By: Deonta Wortham
Against the backdrop international angst and turmoil it is of the utmost importance that we once more take heart in words that aim to unite rather than divide.
Thankfully, artistic expression – specifically poetry - allows us to do just this.
Dennis Brutus was a renowned South African poet that fearlessly fight against the oppressive actions of the apartheid regime during South Africa’s darkest period. Born in Rhodesia, and raised in the coastal city of Port Elizabeth, South Africa, Brutus persistently challenged the disheartening practices of a government that purposely held millions of South Africans in social, political, and economic bondage. Eventually jailed, on Robben Island, for his outspoken stance against the Apartheid South African government Brutus continued to ensure that change did eventually come to his adopted homeland.
In one of this most poignant works “If this life is all we have . . . “ he explores the dire importance of a collective need to turn our eyes toward tomorrow, to consider the extent of our actions, and to ensure that the world that we hand to future generations is indeed better that that which we inherited from our parents.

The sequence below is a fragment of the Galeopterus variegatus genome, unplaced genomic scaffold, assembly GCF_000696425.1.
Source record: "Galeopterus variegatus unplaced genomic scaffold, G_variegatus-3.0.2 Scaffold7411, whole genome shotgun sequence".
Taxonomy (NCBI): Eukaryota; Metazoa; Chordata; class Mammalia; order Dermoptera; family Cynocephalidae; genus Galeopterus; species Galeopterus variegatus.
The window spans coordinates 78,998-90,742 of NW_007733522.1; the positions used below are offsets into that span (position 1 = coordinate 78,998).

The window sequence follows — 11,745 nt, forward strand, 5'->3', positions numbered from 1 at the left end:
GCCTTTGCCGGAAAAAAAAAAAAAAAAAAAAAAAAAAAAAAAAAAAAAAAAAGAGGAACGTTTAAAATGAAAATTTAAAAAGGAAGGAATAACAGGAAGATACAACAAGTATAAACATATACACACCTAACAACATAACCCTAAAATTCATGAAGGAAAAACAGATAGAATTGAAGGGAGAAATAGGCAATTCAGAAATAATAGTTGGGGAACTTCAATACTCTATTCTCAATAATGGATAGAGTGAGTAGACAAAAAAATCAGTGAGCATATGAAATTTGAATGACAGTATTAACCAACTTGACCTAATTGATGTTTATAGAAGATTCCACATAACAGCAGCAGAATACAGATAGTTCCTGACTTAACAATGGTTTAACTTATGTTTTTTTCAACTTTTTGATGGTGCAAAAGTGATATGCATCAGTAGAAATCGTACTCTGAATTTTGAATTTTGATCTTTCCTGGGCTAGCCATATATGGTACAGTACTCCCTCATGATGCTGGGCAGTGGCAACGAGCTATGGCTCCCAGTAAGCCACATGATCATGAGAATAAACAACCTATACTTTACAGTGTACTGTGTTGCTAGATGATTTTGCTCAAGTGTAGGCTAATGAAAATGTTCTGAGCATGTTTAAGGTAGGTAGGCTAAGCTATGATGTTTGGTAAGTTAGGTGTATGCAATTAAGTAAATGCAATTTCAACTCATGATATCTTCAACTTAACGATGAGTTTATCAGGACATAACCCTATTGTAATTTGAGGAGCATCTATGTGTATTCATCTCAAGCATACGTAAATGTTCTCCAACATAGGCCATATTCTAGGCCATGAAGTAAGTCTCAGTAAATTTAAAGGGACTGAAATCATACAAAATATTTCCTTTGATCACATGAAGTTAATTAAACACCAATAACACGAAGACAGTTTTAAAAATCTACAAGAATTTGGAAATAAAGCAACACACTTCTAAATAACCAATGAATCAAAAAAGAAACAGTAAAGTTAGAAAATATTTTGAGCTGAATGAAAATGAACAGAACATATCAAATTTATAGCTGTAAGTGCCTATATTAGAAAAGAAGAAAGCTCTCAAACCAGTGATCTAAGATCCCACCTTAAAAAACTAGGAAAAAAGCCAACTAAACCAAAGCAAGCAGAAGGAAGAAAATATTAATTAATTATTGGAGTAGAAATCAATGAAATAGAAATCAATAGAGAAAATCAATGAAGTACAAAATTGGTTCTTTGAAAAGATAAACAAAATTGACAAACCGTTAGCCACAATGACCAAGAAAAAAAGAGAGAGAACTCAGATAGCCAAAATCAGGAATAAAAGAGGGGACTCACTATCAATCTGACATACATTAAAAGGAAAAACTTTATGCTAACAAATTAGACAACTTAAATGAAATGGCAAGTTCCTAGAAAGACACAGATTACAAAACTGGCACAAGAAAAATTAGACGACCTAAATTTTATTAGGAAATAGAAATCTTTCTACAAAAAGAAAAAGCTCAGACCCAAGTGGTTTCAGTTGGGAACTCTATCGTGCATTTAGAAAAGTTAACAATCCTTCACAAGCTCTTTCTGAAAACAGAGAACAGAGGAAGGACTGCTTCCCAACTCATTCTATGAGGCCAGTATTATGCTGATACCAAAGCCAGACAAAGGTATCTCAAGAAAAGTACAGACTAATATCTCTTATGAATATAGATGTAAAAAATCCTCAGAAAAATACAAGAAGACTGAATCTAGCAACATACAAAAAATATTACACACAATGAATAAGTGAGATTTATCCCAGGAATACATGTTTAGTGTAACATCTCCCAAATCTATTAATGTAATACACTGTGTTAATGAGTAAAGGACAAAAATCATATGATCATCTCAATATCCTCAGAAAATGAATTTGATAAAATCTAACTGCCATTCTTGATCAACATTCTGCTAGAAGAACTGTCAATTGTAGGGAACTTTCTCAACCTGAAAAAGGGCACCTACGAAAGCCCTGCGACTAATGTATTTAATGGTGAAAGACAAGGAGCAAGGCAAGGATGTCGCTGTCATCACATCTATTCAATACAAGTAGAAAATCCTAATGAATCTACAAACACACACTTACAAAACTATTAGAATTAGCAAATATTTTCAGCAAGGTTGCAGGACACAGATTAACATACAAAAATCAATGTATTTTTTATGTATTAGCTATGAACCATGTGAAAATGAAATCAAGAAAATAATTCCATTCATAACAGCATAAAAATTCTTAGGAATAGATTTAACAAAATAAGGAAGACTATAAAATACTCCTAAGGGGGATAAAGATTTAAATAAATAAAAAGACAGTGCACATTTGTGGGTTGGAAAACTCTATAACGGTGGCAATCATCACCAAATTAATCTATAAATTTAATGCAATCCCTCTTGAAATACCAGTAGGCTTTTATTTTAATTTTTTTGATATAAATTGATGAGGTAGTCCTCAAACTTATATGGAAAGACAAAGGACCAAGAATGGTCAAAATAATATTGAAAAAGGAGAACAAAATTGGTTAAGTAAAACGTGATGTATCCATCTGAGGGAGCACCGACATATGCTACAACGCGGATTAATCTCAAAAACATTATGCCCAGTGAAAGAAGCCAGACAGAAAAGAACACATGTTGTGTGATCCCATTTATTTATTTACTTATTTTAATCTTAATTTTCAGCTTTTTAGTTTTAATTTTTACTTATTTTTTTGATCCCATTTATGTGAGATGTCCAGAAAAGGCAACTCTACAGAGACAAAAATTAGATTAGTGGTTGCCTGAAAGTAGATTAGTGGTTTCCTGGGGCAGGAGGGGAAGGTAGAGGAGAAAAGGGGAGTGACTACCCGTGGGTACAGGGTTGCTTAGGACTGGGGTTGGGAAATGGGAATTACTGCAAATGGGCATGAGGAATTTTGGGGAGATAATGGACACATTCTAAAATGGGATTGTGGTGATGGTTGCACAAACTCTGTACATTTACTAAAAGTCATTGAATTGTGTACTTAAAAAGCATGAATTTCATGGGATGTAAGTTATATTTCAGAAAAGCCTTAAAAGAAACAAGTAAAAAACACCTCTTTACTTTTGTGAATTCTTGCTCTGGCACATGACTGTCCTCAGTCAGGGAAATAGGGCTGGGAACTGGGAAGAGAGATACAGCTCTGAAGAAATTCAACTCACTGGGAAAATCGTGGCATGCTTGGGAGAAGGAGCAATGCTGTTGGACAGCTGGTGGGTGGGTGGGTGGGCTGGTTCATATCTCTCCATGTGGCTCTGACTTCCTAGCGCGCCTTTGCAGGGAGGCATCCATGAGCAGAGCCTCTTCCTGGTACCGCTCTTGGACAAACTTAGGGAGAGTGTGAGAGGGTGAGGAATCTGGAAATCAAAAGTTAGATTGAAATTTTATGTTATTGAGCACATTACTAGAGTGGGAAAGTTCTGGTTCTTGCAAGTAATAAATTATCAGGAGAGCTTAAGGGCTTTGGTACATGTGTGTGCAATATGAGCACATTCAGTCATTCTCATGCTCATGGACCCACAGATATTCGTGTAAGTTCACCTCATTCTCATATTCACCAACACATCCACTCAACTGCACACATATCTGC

Take a few moments to ponder over these words. Place them in the context of our contemporary struggles. And truly imagine how we should act if this life is the only life we have.
"If this life is all we have . . . "
if in fact it is all we shall know
as indeed may be most probable
and if, as is reasonably certain
we shall have no more on earth
then it is wrong to lament -
wrong to wish for the end of life
wrong to feel one must drag somehow through
and surely one must do whatever one can
fill each day with as much as can be done
while we live, we must fill each day with living
and do each day as much as we can
of what seems to us worthwhile;
all that is good, as we understand it
all that stirs us with a sense of joy
and this we must do each day as much as we can
while we are living
since this may be the only life
and certainly the only one we shall know here
it is sensible to make it full and alive
and rich and satisfying
and filled with all that seems good to us good,
and that seems enduring and brings joy
all that seems virtuous
all that seems alive